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"The definition of life has just expanded."
WASHINGTON (The Blaze/AP) — Scientists have discovered a strange bacteria that can use arsenic as one of its nutrients, a discovery some speculate is the big announcement NASA is set to unveil at 2 p.m. E.T.*
The finding widens the possibilities for finding different forms of life here on Earth and possibly on other planets or moons. The unusual bacteria was found in a lake in California.
Six major elements have long been considered essential for life — carbon, hydrogen, nitrogen, oxygen, phosphorus and sulfur.
But the researchers found that the bacteria is able to continue to grow after substituting arsenic for phosphorous.
Ariel Anbar, a co-author of the report, said "it makes you wonder what else is possible."
Earlier today, the Huffington Post published a story saying that the newly-discovered life form is NASA's bug announcement.
"The news has leaked now," HuffPo writes, "and while the discovery is not extraterrestrial life, NASA has indeed uncovered an entirely new life form on our planet that "doesn't share the biological building blocks of anything currently living."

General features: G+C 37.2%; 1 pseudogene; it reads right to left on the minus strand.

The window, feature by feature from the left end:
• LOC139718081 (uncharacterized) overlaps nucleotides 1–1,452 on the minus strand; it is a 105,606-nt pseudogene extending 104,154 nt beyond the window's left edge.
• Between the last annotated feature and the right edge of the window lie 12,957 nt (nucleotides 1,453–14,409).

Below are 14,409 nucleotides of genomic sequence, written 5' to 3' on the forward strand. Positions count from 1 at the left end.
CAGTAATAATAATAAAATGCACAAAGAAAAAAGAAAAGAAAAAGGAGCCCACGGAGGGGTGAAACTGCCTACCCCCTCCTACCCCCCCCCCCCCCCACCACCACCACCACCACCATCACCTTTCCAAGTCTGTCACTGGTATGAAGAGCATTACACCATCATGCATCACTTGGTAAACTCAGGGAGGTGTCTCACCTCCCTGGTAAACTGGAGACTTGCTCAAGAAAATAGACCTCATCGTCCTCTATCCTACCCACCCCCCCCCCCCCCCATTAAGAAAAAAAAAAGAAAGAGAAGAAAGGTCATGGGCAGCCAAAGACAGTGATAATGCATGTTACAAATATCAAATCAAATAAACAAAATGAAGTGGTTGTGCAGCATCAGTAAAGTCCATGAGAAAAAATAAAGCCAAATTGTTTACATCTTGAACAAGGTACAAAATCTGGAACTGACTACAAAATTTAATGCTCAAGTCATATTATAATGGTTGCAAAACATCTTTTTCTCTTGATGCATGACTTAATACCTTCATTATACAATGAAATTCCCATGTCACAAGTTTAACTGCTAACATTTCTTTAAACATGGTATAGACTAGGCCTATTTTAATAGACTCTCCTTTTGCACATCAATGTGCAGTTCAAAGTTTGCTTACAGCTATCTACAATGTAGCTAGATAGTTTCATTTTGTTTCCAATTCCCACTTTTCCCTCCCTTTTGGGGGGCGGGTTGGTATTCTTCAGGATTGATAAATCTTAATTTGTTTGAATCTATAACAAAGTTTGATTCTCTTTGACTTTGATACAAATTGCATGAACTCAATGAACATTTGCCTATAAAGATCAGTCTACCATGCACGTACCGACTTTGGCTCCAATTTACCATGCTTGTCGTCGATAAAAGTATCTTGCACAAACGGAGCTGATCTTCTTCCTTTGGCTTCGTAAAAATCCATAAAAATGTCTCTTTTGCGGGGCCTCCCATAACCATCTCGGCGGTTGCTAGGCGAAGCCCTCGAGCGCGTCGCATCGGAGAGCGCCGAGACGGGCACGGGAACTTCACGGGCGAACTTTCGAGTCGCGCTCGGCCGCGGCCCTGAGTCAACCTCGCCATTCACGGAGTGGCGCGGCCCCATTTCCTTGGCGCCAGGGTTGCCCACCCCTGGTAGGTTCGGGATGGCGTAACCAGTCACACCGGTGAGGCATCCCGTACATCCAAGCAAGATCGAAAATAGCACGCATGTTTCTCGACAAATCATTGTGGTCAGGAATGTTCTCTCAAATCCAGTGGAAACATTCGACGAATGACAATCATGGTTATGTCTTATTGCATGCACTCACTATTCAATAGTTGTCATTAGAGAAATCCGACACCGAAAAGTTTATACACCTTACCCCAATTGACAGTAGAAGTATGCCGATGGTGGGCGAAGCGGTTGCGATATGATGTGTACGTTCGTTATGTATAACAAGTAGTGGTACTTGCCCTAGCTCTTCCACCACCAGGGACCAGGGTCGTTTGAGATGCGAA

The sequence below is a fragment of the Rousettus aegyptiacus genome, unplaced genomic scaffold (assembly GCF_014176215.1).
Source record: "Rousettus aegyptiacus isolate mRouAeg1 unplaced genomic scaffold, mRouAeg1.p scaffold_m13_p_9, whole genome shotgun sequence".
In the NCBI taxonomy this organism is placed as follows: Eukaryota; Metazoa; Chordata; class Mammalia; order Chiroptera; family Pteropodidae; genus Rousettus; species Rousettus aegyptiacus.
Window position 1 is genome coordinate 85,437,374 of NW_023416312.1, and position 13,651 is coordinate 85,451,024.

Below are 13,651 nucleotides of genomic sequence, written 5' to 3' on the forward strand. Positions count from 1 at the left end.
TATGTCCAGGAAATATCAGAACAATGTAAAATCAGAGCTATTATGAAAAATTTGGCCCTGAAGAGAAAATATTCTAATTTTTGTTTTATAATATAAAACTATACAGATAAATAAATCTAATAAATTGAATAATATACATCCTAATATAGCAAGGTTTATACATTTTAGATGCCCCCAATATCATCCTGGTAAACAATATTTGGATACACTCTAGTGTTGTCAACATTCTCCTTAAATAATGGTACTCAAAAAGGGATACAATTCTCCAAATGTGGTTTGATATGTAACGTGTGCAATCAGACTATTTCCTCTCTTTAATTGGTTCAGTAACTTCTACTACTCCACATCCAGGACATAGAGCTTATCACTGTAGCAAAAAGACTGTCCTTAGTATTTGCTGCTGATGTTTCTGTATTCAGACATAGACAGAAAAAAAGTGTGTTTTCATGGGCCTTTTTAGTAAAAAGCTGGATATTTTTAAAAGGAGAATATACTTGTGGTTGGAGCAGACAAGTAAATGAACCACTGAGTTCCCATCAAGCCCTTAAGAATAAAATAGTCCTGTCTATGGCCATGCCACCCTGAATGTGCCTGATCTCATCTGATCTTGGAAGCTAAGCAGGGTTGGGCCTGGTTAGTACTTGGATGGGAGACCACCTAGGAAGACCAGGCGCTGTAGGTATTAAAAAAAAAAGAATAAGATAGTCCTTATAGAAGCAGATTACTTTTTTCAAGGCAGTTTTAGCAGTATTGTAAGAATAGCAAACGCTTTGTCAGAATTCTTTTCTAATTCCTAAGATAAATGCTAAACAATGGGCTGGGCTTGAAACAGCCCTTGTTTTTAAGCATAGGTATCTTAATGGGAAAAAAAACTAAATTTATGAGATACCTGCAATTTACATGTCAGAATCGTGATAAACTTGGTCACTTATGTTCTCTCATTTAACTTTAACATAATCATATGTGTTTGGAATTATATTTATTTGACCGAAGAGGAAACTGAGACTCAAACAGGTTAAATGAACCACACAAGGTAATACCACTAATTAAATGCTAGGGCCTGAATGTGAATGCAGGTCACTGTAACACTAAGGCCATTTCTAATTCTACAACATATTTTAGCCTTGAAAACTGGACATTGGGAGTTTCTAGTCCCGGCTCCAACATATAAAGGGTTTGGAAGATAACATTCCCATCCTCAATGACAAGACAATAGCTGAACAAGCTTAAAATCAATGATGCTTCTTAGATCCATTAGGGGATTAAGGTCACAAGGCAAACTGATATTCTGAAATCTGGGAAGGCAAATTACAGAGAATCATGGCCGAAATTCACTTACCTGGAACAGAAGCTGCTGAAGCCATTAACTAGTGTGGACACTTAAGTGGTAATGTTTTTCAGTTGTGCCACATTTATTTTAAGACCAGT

*UPDATE from NASA:
NASA-funded astrobiology research has changed the fundamental knowledge about what comprises all known life on Earth.
Researchers conducting tests in the harsh environment of Mono Lake in California have discovered the first known microorganism on Earth able to thrive and reproduce using the toxic chemical arsenic. The microorganism substitutes arsenic for phosphorus in its cell components.
"The definition of life has just expanded," said Ed Weiler, NASA's associate administrator for the Science Mission Directorate at the agency's Headquarters in Washington. "As we pursue our efforts to seek signs of life in the solar system, we have to think more broadly, more diversely and consider life as we do not know it."
This finding of an alternative biochemistry makeup will alter biology textbooks and expand the scope of the search for life beyond Earth. The research is published in this week's edition of Science Express.
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